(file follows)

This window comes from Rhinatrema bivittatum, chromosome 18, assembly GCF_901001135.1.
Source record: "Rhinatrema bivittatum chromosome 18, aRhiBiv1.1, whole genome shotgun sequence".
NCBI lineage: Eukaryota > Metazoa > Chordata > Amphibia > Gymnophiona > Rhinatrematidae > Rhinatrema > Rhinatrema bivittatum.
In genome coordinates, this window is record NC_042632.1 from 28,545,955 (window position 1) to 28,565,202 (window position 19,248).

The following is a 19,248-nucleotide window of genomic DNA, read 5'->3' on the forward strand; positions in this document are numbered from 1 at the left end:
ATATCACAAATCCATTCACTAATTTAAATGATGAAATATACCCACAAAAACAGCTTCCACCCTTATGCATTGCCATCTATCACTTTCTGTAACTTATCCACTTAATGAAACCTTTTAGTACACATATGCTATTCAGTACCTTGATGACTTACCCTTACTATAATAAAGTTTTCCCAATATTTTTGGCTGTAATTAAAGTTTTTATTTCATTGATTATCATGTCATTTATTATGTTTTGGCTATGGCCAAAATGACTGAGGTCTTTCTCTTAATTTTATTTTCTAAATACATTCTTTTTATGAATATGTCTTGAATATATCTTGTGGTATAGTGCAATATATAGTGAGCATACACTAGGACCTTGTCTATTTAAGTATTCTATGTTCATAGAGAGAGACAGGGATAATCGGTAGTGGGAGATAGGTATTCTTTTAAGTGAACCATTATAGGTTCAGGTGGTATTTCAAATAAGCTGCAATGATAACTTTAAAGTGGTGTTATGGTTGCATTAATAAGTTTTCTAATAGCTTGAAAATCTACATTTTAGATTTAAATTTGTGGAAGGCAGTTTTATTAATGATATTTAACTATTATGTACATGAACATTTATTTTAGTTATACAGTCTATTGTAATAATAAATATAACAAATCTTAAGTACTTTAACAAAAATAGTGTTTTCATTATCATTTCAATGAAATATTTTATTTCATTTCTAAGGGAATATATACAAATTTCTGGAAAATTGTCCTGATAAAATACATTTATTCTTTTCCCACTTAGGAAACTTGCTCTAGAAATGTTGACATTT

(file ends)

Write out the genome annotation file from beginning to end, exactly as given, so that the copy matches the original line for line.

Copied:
This window comes from Rhinatrema bivittatum, chromosome 18, assembly GCF_901001135.1.
Source record: "Rhinatrema bivittatum chromosome 18, aRhiBiv1.1, whole genome shotgun sequence".
NCBI lineage: Eukaryota > Metazoa > Chordata > Amphibia > Gymnophiona > Rhinatrematidae > Rhinatrema > Rhinatrema bivittatum.
In genome coordinates, this window is record NC_042632.1 from 28,545,955 (window position 1) to 28,565,202 (window position 19,248).

The following is a 19,248-nucleotide window of genomic DNA, read 5'->3' on the forward strand; positions in this document are numbered from 1 at the left end:
ATATCACAAATCCATTCACTAATTTAAATGATGAAATATACCCACAAAAACAGCTTCCACCCTTATGCATTGCCATCTATCACTTTCTGTAACTTATCCACTTAATGAAACCTTTTAGTACACATATGCTATTCAGTACCTTGATGACTTACCCTTACTATAATAAAGTTTTCCCAATATTTTTGGCTGTAATTAAAGTTTTTATTTCATTGATTATCATGTCATTTATTATGTTTTGGCTATGGCCAAAATGACTGAGGTCTTTCTCTTAATTTTATTTTCTAAATACATTCTTTTTATGAATATGTCTTGAATATATCTTGTGGTATAGTGCAATATATAGTGAGCATACACTAGGACCTTGTCTATTTAAGTATTCTATGTTCATAGAGAGAGACAGGGATAATCGGTAGTGGGAGATAGGTATTCTTTTAAGTGAACCATTATAGGTTCAGGTGGTATTTCAAATAAGCTGCAATGATAACTTTAAAGTGGTGTTATGGTTGCATTAATAAGTTTTCTAATAGCTTGAAAATCTACATTTTAGATTTAAATTTGTGGAAGGCAGTTTTATTAATGATATTTAACTATTATGTACATGAACATTTATTTTAGTTATACAGTCTATTGTAATAATAAATATAACAAATCTTAAGTACTTTAACAAAAATAGTGTTTTCATTATCATTTCAATGAAATATTTTATTTCATTTCTAAGGGAATATATACAAATTTCTGGAAAATTGTCCTGATAAAATACATTTATTCTTTTCCCACTTAGGAAACTTGCTCTAGAAATGTTGACATTT